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How to Shoot a Training Montage for a Sports Film

Training montages are central to every sports film. In this video tutorial, we find out what goes into shooting a great one.

To figure out the best way to approach a training montage, we were lucky enough to find Olympian Steven Benedict, who agreed to be our test subject. We used the gym where he trains in Culver City. Here’s what we learned.

Rocky set the standard for training montages in 1976. That first film inspired countless other sequences because it tapped into something primal. It uses a central motif — in this case Rocky’s running — to show the hero progressing physically and metaphorically from his humble, working-class origins to the top of the world, represented by the steps of the Philadelphia Museum of Art.

We chose five exercises to juxtapose against a tracking shot of Steven running. What I learned was not to get too caught up in any one setup, but to get coverage of each one from a variety of angles and shot sizes. I also tried to get progression — from beginning an exercise to struggling with it and finally perfecting it. I shot a blend of wide-angle shots that show the exercise, as well as tighter shots that show the athlete’s face, and what’s going through their mind as they struggle.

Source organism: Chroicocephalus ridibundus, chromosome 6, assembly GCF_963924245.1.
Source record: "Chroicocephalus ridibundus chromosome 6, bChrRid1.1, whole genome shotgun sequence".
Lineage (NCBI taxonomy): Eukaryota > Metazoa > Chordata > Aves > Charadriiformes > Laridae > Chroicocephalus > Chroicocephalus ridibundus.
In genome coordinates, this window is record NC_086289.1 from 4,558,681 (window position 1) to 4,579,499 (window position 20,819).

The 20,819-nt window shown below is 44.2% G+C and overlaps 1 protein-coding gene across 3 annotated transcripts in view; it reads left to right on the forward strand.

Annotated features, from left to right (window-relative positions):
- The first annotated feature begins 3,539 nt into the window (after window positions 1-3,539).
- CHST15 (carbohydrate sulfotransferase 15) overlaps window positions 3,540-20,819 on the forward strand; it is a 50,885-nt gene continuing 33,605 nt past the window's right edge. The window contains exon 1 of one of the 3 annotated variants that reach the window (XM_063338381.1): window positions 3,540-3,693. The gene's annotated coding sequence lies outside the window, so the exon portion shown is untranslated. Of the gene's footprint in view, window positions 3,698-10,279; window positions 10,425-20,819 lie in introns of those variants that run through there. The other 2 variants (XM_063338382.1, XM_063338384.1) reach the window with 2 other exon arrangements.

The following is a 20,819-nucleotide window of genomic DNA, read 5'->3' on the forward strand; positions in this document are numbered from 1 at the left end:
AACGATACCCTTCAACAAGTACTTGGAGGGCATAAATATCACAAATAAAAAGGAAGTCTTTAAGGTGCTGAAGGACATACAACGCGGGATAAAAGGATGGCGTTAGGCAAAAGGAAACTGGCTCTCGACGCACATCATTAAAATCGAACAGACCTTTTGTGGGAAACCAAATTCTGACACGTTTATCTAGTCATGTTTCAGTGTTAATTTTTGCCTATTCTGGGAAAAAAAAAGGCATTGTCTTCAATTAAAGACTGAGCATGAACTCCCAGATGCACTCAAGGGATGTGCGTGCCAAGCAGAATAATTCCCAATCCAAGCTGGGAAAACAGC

You can fake shots if you need to (by placing the athlete’s legs on a box for close-ups) so you can get the number of reps you want at a consistent intensity. It also helps to shoot two or three cameras so you can get multiple shots on the same take.

How to Shoot a Training Montage for a Sports Film — Shooting

We shot for two and a half hours and ended up with a total of ninety-six usable shots from our A Cam, the Canon C200 and B cam, the Blackmagic Pocket Cinema 4K. Once I had the shots I needed, I made subedits in Premiere of each exercise, then intercut these with the main edit of Steven running.

Then, I added music, and tweaked the cut so that big moments coincided with key moments in the music. I think what we ended up with has impact and dynamism, and it tells a story — all in just over a minute.

Beyond just training montages, I really found it helpful to analyze the same kind of scene in multiple movies, to see what worked and what didn’t, and then try it out for myself. I encourage filmmakers out there to do the same kind of thing with a type of scene they love.


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